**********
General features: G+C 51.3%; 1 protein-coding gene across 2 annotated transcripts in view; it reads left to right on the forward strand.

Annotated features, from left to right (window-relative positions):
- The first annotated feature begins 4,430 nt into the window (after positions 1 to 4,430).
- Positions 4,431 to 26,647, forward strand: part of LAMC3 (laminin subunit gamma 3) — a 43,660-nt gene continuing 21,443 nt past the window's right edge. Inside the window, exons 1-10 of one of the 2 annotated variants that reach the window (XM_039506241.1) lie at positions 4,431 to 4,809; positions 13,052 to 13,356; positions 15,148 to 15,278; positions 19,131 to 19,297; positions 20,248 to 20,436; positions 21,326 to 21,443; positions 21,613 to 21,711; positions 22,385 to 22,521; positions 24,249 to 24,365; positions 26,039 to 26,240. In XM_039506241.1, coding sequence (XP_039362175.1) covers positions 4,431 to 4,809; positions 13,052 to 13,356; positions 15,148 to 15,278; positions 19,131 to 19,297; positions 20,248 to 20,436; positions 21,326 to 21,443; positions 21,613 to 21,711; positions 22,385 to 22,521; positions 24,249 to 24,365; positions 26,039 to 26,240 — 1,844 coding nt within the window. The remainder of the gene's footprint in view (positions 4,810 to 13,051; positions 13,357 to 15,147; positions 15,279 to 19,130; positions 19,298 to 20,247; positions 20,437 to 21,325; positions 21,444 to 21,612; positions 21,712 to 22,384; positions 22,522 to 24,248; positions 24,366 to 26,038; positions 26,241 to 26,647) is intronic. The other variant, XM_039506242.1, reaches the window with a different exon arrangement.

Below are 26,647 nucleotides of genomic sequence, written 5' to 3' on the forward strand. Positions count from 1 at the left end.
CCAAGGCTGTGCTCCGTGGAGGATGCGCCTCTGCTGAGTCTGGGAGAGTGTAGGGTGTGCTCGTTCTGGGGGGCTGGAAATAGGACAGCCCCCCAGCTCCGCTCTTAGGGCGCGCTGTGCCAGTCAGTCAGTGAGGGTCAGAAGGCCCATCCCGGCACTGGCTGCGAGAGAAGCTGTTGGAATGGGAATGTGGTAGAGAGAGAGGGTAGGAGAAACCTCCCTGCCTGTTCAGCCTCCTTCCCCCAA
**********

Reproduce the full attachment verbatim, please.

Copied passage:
General features: G+C 51.3%; 1 protein-coding gene across 2 annotated transcripts in view; it reads left to right on the forward strand.

Annotated features, from left to right (window-relative positions):
- The first annotated feature begins 4,430 nt into the window (after positions 1 to 4,430).
- Positions 4,431 to 26,647, forward strand: part of LAMC3 (laminin subunit gamma 3) — a 43,660-nt gene continuing 21,443 nt past the window's right edge. Inside the window, exons 1-10 of one of the 2 annotated variants that reach the window (XM_039506241.1) lie at positions 4,431 to 4,809; positions 13,052 to 13,356; positions 15,148 to 15,278; positions 19,131 to 19,297; positions 20,248 to 20,436; positions 21,326 to 21,443; positions 21,613 to 21,711; positions 22,385 to 22,521; positions 24,249 to 24,365; positions 26,039 to 26,240. In XM_039506241.1, coding sequence (XP_039362175.1) covers positions 4,431 to 4,809; positions 13,052 to 13,356; positions 15,148 to 15,278; positions 19,131 to 19,297; positions 20,248 to 20,436; positions 21,326 to 21,443; positions 21,613 to 21,711; positions 22,385 to 22,521; positions 24,249 to 24,365; positions 26,039 to 26,240 — 1,844 coding nt within the window. The remainder of the gene's footprint in view (positions 4,810 to 13,051; positions 13,357 to 15,147; positions 15,279 to 19,130; positions 19,298 to 20,247; positions 20,437 to 21,325; positions 21,444 to 21,612; positions 21,712 to 22,384; positions 22,522 to 24,248; positions 24,366 to 26,038; positions 26,241 to 26,647) is intronic. The other variant, XM_039506242.1, reaches the window with a different exon arrangement.

Below are 26,647 nucleotides of genomic sequence, written 5' to 3' on the forward strand. Positions count from 1 at the left end.
CCAAGGCTGTGCTCCGTGGAGGATGCGCCTCTGCTGAGTCTGGGAGAGTGTAGGGTGTGCTCGTTCTGGGGGGCTGGAAATAGGACAGCCCCCCAGCTCCGCTCTTAGGGCGCGCTGTGCCAGTCAGTCAGTGAGGGTCAGAAGGCCCATCCCGGCACTGGCTGCGAGAGAAGCTGTTGGAATGGGAATGTGGTAGAGAGAGAGGGTAGGAGAAACCTCCCTGCCTGTTCAGCCTCCTTCCCCCAA